A/N: Set in the original series... Dick is sixteen, and he was eight when his parents died. I pretty much made a bunch of stuff up, simply to have some sort of plot attached to this. But it's really about dealing, and grieving and some stuff I wanted to get off my own chest and did so through Dick and Bruce. (It's so fun to write fanfic sometimes. You can unload so much angst on them...) And here I apologize for the liberties I have taken. Please forgive me. I'll make sure Dick gets professional therapy to help him deal, okay? (As for why his parents are buried where they are... I dunno. I wanted it that way.) As always, flames will make me smores. And, as always, I apologize for anything out of character. I tried. Written: July 14, 2002 (Yes, that's right- a record four hours! A miracle for me...)

Disclaimer: I own nothing. None of the lyrics (those are Savage Garden's, and I love them, but get nothing for using them), and especially none of the people.

Summary: On the anniversary of his parents' deaths, Dick pays them a visit and has a heart-to-heart with Bruce.

Rated: G/PG... whatever. Angst inside.

Graveside Confessions

Cool breeze and autumn leaves
Slow motion daylight
A lone pair of watchful eyes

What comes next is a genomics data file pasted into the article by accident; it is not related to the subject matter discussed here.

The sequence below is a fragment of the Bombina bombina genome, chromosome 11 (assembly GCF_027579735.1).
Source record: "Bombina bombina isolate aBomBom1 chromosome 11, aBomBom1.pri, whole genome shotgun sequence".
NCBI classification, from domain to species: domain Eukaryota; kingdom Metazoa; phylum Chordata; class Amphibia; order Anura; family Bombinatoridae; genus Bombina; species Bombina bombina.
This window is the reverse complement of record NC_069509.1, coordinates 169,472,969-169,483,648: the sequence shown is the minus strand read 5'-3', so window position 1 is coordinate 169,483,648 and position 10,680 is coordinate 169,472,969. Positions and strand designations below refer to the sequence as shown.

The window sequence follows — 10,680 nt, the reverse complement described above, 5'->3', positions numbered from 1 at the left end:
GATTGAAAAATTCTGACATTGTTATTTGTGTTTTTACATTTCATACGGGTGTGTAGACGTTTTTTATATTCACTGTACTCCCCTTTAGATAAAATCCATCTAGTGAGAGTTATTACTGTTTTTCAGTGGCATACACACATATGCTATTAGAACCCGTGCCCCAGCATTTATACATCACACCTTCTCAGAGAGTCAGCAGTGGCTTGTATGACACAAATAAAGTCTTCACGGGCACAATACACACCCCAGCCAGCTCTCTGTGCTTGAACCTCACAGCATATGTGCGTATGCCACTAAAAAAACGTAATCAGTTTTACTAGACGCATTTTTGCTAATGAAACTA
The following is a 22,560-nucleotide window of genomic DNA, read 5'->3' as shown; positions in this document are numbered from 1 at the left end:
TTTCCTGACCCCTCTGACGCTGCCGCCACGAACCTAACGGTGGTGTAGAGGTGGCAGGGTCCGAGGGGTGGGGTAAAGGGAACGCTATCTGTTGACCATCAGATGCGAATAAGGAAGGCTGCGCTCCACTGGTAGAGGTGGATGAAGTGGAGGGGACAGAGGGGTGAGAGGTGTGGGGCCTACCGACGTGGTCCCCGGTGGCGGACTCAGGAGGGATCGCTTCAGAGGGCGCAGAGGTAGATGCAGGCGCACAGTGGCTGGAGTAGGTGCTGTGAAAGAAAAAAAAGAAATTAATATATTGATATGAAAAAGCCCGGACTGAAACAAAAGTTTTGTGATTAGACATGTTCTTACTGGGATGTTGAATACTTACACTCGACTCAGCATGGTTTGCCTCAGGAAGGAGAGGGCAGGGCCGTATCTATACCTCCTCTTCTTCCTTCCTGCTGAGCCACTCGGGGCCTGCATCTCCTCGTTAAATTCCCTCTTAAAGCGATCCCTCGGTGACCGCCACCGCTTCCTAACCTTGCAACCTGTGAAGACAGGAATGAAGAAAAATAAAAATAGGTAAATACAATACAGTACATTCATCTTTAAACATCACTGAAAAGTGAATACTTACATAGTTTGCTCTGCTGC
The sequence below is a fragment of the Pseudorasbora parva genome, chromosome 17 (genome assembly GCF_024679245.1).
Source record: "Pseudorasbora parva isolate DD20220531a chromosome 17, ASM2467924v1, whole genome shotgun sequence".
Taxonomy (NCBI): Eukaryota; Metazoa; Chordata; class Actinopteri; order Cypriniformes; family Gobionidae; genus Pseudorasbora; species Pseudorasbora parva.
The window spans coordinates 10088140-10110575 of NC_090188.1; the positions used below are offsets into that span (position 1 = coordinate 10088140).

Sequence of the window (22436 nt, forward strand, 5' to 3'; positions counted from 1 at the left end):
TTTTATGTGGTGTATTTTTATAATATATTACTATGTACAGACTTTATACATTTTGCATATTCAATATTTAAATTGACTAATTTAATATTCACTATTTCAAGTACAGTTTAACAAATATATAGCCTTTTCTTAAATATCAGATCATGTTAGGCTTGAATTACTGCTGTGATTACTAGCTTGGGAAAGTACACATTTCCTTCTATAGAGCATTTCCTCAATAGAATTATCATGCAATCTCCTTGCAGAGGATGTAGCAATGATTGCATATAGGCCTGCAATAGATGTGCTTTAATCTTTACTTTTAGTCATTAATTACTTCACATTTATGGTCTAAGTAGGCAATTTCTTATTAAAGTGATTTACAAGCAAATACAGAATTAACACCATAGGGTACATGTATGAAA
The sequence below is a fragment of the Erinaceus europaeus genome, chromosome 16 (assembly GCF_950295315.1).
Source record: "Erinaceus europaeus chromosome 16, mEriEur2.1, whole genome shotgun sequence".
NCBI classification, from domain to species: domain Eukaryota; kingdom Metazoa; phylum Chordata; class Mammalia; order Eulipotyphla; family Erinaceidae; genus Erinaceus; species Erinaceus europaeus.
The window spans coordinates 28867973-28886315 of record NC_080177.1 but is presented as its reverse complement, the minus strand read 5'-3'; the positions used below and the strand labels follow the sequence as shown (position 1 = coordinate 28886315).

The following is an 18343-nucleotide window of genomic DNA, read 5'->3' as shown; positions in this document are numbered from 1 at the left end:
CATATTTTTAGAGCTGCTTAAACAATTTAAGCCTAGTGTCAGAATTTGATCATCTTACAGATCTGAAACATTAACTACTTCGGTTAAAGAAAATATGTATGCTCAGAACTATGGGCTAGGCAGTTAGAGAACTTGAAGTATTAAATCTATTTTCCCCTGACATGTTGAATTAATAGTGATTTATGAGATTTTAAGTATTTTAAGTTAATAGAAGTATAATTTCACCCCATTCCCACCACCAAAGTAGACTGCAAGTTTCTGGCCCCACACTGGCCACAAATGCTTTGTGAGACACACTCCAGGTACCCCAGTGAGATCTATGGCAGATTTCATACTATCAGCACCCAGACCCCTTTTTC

Oversee the living
Feel the presence all around
A tortured soul
A wound unhealing
No regrets or promises
The past is gone...

Bruce crossed the lawns towards the family grave site that sat well beyond the Manor on a small hill overlooking the ocean. He turned the collar of his coat up and then returned his hands to the relative warmth of his pockets. It was late—well past one, and he suddenly felt tired. It was actually an early night for him—the streets of Gotham had been quiet and after being on patrol since dusk with no sign of anything amiss, Batman and Robin had returned to the Cave. But now Bruce felt as if they had been out all night long. He had made his way up the small valley that hid the cemetery from his view, and the full moon came out from behind the clouds that were beginning to gather, illuminating the scene before him.